What Are Conkers, And Do They Really Keep Spiders Out Of The House?

Conkers. Horse chestnuts. Buckeyes. The hard seeds of the Aesculus hippocastanum go by various names depending on which continent you reside. They're probably most well-known as a childhood plaything or a herald of fall, but some people also believe they repel spiders from the home. The advice goes that you line them up along your baseboards, windowsills, and near doorways to create a barrier no spider worth its web-spinning skills will cross. Is the tale true? At best, this folkloric spider deterrent is yet to be proven effective.

Conkers are the fruit of the Aesculus hippocastanum, commonly known as the horse chestnut tree. The tree, though native to the Balkans, can now be found in most of the world's temperate regions, including North America. While the tree is a popular ornamental (for example, the red horse chestnut is often recommended among small trees that grow in the shade), it's the fruit most people are familiar with. Peel off the soft spiky shell, and you'll find the hard seed often used in kid's crafts or the eponymous children's game, conkers. In America, the horse chestnut tree is sometimes mixed up with the Aesculus californica (California buckeye) or Aesculus glabra (Ohio buckeye). Though the fruit looks similar, it doesn't contain the same compounds. Apparently, only the fruit of the Aesculus hippocastanum will do for spider relief.

Exploring the myth

Unlike the chestnuts you roast in winter, horse chestnuts are far from edible. They contain aesculin, fraxin, and possibly a narcotic alkaloid — toxic compounds to humans and domesticated animals like dogs, cats, chickens, sheep, and cows. Some experts suggest the inedibility of horse chestnuts could be where the idea that they make for excellent spider repellant comes from. The Woodland Trust in the U.K. shares that the triterpenoid saponin wards away moths. Could people have simply conflated these winged creatures with their eight-legged brethren? In the U.S.A., Rod Crawford, author of Burke Museum's Spider Myths series, writes, "In the Pacific Northwest, where Osage oranges are seldom seen, the legend has been transferred to horse chestnuts." (Osage oranges are a popular — though debately effective — spider repellent in Midwestern states, where the plant is plentiful.)

In the past decade or so, regular yet curious folk have attempted to decipher the complicated conker-spider relationship. In 2018, Surrey Live reported that a U.K. resident filled his home with conkers in an effort to rid it of the spider he so despised. Instead of repelling the eight-legged beasties, the conkers became mini spider seats or frames for cobwebs. Wendy Graham, founder of the British eco-living blog Moral Fibres, had as little success with conkers as a spider repellent as the gentleman in Surrey. After placing horse chestnuts in her bathroom, where resident arachnids tended to congregate, she "found one spider merrily crawling over some conkers."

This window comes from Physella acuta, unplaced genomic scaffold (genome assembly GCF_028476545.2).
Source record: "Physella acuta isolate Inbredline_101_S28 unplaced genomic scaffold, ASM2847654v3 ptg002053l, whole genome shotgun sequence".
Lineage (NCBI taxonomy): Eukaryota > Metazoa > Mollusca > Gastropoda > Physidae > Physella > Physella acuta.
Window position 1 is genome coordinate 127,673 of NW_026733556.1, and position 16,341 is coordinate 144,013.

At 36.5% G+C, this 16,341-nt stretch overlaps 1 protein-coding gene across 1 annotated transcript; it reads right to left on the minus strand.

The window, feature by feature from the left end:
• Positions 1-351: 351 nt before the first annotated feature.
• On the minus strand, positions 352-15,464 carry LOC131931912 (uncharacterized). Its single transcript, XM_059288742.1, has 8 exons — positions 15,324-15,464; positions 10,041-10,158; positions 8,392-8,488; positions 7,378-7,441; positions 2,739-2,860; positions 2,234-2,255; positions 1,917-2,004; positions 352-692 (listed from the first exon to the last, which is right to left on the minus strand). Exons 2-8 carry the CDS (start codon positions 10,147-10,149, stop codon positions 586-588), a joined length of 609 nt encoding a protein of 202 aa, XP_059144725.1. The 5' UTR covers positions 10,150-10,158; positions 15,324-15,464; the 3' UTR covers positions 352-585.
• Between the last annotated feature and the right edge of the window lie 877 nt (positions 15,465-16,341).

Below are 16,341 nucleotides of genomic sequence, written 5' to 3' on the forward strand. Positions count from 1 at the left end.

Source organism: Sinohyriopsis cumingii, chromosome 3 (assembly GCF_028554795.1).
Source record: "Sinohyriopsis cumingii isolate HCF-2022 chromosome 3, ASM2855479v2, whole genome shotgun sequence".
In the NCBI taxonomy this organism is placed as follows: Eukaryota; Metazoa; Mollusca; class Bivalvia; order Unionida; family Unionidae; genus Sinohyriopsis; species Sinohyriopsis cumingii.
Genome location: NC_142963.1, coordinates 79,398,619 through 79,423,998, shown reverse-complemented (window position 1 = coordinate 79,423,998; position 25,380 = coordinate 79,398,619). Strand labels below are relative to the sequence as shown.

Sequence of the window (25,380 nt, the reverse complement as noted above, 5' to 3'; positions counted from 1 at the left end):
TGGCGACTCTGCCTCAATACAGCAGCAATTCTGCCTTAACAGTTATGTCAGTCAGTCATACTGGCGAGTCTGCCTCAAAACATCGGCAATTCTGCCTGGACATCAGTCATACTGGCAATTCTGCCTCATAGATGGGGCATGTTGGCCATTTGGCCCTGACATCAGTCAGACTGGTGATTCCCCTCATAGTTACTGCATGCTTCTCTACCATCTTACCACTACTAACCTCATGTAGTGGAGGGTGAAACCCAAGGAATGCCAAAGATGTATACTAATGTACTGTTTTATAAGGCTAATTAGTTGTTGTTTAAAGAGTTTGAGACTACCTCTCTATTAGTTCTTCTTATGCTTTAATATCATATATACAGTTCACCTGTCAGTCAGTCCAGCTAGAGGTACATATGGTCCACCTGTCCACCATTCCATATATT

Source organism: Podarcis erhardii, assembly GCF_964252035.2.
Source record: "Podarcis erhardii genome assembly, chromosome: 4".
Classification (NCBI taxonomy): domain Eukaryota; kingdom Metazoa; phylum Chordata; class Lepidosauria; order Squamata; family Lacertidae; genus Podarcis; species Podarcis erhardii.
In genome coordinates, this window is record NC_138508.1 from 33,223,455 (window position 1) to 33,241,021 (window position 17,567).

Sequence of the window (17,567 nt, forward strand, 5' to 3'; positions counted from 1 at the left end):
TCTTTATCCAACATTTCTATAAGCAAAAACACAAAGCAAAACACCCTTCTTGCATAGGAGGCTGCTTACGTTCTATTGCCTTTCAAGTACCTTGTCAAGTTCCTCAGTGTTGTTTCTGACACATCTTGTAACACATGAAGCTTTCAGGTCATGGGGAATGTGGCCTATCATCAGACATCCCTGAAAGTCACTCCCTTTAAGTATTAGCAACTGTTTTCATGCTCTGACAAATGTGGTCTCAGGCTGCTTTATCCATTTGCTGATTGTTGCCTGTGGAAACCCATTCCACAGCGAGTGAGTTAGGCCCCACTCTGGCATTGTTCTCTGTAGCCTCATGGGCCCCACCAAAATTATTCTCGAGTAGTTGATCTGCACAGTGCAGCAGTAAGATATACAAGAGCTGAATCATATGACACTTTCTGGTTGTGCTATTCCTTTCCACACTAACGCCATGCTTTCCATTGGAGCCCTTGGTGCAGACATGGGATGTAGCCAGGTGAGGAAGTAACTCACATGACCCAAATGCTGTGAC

What do scientists say?

In 2010, the Royal Society of Chemistry (RSC) asked U.K. citizen scientists to debunk the "conker as a spider-repellent" myth. The £300 prize went to some school kids who, according to the RSC, created a legitimate experiment that effectively disproved the tall tale. Conversely, a study published in the Journal of Economic Entomology in 2018 found that at least two species of spider, Latrodectus geometricus and Araneus diadematus, "had a slight tendency to avoid chestnuts."

Lawrence Bee, a spider expert and member of the British Arachnological Society, is frank on the matter, telling Good Housekeeping, "There is no scientific evidence whatsoever that putting out conkers will deter spiders." Linda Erickson, a spider ecologist who goes by the moniker The Spider Chick, mimics the definitiveness of his response in a reply to the Quora question, "Do conkers keep spiders away?" "I've never seen anything in scientific literature suggesting that horse chestnuts ... deter any spiders," she writes.

Despite most experts proclaiming the untruth of the practice, the idea that conkers are among the fruits you need to banish spiders from the home is listed as "unproven" on Snopes. If you're still on the fence, a definitive answer may not be far away. In 2019, Professor Fritz Vollrath, a spider silk expert at the University of Oxford, told Daily Mail (among other outlets) he was planning a series of tests aimed at solving the debate. Though nothing seems to have come of the announcement to date, arachnophobes around the world await his results with bated breath!